The Principles of Mathematics

The Principles of Mathematics (PoM) is a 1903 book by Bertrand Russell, in which the author presented his famous paradox and argued his thesis that mathematics and logic are identical.[1]

The Principles of Mathematics
Title page of first edition
AuthorBertrand Russell
TranslatorLouis Couturat
CountryUnited Kingdom
LanguageEnglish
SeriesI. (all published.)
SubjectsFoundations of mathematics, Symbolic logic
PublisherCambridge University Press
Publication date
1903, 1938, 1951, 1996, and 2009
Media typePrint
Pages534 (first edition)
ISBN978-1-313-30597-6 Paperback edition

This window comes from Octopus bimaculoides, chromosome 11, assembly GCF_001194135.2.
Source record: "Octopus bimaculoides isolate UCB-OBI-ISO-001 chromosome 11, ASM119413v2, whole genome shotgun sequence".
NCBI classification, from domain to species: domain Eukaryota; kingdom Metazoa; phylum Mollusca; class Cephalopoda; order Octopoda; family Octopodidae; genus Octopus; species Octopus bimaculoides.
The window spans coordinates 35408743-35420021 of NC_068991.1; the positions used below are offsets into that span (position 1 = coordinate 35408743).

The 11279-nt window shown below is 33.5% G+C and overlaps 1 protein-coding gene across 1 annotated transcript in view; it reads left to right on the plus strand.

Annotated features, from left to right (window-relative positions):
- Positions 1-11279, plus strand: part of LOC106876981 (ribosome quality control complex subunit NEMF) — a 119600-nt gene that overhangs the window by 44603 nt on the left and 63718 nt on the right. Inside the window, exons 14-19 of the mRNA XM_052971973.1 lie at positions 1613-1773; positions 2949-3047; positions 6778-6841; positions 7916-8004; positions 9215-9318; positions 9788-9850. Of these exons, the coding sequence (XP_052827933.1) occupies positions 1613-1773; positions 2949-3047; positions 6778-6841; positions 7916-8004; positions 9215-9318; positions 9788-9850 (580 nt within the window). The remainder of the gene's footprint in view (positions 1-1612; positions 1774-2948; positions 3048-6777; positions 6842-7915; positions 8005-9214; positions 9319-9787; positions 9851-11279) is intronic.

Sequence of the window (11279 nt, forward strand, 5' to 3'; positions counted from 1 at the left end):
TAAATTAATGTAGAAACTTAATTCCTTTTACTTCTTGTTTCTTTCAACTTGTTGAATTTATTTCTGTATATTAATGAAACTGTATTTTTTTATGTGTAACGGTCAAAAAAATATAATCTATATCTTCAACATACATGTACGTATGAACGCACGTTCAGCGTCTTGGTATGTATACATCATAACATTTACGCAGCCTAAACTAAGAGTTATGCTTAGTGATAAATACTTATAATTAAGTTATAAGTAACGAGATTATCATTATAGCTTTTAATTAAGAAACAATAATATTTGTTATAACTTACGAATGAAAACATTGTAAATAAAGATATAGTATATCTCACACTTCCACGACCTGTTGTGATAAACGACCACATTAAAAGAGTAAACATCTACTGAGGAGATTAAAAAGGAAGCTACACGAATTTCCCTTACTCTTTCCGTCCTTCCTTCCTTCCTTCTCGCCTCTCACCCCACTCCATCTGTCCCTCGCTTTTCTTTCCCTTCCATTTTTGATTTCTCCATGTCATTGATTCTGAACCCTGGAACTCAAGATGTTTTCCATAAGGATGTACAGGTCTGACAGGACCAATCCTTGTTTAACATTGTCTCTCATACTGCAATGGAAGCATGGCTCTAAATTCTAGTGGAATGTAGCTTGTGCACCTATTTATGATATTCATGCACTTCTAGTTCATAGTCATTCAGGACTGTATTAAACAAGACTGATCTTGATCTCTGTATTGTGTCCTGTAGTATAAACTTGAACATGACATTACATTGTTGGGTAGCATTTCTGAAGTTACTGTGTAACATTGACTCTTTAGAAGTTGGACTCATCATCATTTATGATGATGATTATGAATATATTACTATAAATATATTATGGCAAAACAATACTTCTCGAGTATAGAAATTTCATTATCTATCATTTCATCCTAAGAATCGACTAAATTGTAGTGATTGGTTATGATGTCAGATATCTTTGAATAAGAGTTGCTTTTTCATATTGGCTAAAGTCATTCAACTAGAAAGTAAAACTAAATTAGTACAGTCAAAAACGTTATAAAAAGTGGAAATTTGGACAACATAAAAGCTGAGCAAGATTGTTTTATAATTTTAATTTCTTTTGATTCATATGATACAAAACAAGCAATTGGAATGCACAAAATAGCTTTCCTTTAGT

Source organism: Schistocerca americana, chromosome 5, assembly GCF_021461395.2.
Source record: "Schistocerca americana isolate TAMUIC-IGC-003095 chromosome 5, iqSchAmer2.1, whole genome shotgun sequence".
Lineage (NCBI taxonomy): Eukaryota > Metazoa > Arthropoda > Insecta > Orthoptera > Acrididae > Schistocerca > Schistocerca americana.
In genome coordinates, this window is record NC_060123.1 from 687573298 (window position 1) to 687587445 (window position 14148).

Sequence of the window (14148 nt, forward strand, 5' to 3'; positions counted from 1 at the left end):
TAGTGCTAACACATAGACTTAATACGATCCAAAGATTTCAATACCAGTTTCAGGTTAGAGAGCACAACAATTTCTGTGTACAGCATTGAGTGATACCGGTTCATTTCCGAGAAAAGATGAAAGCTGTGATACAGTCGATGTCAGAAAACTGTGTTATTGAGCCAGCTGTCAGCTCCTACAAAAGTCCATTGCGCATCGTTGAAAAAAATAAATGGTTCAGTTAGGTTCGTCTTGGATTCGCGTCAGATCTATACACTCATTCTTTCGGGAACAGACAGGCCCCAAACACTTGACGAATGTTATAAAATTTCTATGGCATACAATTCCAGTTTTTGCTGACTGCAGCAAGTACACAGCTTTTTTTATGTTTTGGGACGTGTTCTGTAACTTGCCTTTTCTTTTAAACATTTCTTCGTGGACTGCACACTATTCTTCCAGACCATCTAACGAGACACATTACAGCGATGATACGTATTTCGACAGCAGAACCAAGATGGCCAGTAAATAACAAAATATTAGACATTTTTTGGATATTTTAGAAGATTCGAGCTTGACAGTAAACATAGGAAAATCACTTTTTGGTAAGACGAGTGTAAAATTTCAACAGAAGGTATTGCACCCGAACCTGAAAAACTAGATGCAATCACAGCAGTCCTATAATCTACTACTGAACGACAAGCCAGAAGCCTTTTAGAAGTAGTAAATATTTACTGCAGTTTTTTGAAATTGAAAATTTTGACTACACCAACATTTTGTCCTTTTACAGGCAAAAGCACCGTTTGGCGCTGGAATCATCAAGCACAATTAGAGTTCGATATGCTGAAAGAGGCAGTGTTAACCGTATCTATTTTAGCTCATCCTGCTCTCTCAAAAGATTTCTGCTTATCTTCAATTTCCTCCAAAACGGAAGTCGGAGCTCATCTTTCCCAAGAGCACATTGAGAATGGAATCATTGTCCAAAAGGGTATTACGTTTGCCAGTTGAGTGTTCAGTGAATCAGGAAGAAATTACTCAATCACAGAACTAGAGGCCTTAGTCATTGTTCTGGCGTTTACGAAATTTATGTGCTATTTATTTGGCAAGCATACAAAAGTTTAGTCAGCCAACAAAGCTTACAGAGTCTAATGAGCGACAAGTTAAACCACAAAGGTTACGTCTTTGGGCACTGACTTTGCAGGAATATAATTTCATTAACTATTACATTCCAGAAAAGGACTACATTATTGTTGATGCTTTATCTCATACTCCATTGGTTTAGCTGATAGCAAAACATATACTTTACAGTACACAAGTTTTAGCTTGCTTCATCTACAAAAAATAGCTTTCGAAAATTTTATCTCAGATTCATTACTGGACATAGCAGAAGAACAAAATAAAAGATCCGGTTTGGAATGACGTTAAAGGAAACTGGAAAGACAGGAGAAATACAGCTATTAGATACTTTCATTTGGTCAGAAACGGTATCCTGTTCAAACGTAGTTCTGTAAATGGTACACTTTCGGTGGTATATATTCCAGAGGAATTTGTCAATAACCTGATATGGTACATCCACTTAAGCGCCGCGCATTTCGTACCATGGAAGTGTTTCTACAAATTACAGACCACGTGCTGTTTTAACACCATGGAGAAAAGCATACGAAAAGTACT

OCLC1192386
Websitehttp://fair-use.org/bertrand-russell/the-principles-of-mathematics/

The book presents a view of the foundations of mathematics and Meinongianism and has become a classic reference. It reported on developments by Giuseppe Peano, Mario Pieri, Richard Dedekind, Georg Cantor, and others.

In 1905 Louis Couturat published a partial French translation[2] that expanded the book's readership. In 1937 Russell prepared a new introduction saying, "Such interest as the book now possesses is historical, and consists in the fact that it represents a certain stage in the development of its subject." Further editions were printed in 1938, 1951, 1996, and 2009.


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